Having finally noticed the pattern, it was a matter of seconds to isolate the problem. (Given the context, I'm sure you've all guessed where this is going.) #4's power cable was loose in its IEC socket. It was fully seated, but even so, it wiggled a bit; and a vigorous Enter-key hit (as one does to "make it so" on a long bout of work) was enough to propagate through the shelves and wiggle it.

    One decapitated (to prevent reuse) and replaced power cable later, and problem solved. Fortunately it was the cable and not the socket that was faulty.

    [A "done and dusted!" icon would not be amiss.]

    1. Anonymous Coward
      Anonymous Coward

      Re: Reboot to POST

      If you don't happen to have a replacement power cable handy in that situation, one wrap of black electrical tape on the end on the connector can provide enough friction to keep the plug seated. New cable is cheap and correct solution, but if you're on a callout, tape can be a quick fix.

      1. C R Mudgeon

        Re: Reboot to POST

        Indeed.

      2. Anonymous Coward
        Anonymous Coward

        Re: Reboot to POST

        temp fixes sometimes last for years!

  11. Anonymous Coward
    Anonymous Coward

    Around 30 years ago I was a mainframe programmer using IBM 3270 terminals. One guy I worked with had cerebral palsy so his fine motor control wasn't very good. On the 3270 keyboard there was a particular key near the left side that would do something annoying when pressed causing lost work. He'd accidentally hit it a few times a day. I took a piece of card (may have even been an old punch card) and made a little box that sat over that key so it couldn't be pressed.

    Around 35 years ago I had installed an aftermarket tachometer on my car. Driving north north past one of those big golfball radar installations the needle would bounce clockwise every few seconds. Driving south it would bounce anticlockwise.

    1. Robert Carnegie Silver badge

      I think I remember a "Reader's Digest" boss vs. secretary anecdote where the boss broke what they considered a habit of overuse of colons and semicolons in dictated correspondence, by pulling that key off the secretary's machine.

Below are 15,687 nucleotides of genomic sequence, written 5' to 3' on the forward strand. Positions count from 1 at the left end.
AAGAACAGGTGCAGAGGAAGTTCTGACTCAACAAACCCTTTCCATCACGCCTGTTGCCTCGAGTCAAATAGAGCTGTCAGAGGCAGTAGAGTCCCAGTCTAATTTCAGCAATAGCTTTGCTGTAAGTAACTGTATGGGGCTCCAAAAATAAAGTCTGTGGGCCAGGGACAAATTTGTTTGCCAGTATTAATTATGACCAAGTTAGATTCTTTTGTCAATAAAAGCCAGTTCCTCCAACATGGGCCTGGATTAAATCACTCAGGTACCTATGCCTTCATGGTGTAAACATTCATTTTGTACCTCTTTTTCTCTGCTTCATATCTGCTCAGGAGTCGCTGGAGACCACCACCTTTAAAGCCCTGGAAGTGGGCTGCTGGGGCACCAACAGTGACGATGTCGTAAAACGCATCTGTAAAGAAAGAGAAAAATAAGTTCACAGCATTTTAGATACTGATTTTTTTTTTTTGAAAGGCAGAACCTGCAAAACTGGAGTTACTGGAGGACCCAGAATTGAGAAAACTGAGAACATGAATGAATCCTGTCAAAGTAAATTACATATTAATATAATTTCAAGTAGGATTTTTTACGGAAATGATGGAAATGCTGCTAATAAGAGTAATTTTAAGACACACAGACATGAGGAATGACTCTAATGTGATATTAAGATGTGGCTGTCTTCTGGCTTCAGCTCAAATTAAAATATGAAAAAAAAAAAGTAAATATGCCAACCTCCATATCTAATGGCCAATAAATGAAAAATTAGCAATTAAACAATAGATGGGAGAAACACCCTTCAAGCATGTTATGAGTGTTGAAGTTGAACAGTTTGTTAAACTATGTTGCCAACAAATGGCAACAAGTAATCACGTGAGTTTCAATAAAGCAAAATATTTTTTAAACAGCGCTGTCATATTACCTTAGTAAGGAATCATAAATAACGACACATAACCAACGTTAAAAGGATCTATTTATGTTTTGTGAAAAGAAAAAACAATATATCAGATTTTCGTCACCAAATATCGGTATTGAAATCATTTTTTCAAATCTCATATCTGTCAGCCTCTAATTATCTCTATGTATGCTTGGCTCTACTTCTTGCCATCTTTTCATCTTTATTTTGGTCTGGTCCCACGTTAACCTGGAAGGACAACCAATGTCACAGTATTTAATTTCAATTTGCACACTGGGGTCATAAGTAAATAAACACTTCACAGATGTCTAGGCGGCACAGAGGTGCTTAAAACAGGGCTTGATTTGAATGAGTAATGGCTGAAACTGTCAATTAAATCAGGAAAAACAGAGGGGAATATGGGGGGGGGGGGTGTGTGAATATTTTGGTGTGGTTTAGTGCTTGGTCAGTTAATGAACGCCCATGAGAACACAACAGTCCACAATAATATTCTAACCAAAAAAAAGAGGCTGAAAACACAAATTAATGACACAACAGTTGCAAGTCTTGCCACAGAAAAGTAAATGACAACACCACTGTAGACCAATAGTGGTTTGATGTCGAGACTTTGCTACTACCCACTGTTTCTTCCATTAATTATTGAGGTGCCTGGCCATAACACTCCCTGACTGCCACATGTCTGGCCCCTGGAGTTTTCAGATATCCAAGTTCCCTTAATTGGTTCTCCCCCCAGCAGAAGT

12. msobkow Bronze badge

    Users.

    If they weren't paying the bills, IT would have shot them all years ago! *LOL*

  13. OFSO
    Alert

    An unfortunate misprint

    After one of a crowd of visitors hit the emergency power-off button on the wall in our Flight Dynamics room, a sign was put up which read "Please do not press the Bottom". Whether it had the desired effect I can't say but fair enough: we did have some lovely secretaries working there, and one was often tempted.

  14. Daniel Gould

    Microwaves and CRTs

    Many years ago, working for C&W (it had just recently changed from NYNEX at that point), desktop support. A user reported their screen (17" EIZO CRT) would wobble intermittently. Visited by a junior engineer a few times, replaced the screen, cables, etc. Couldn't get rid of it. I went along and saw it start and when it stopped there was a very soft ping noise. Turns out the works canteen was the other side of the partition wall and their commercial microwave was on that same wall. After we got the FM team to install a stainless splashback behind the oven, the screen was stable.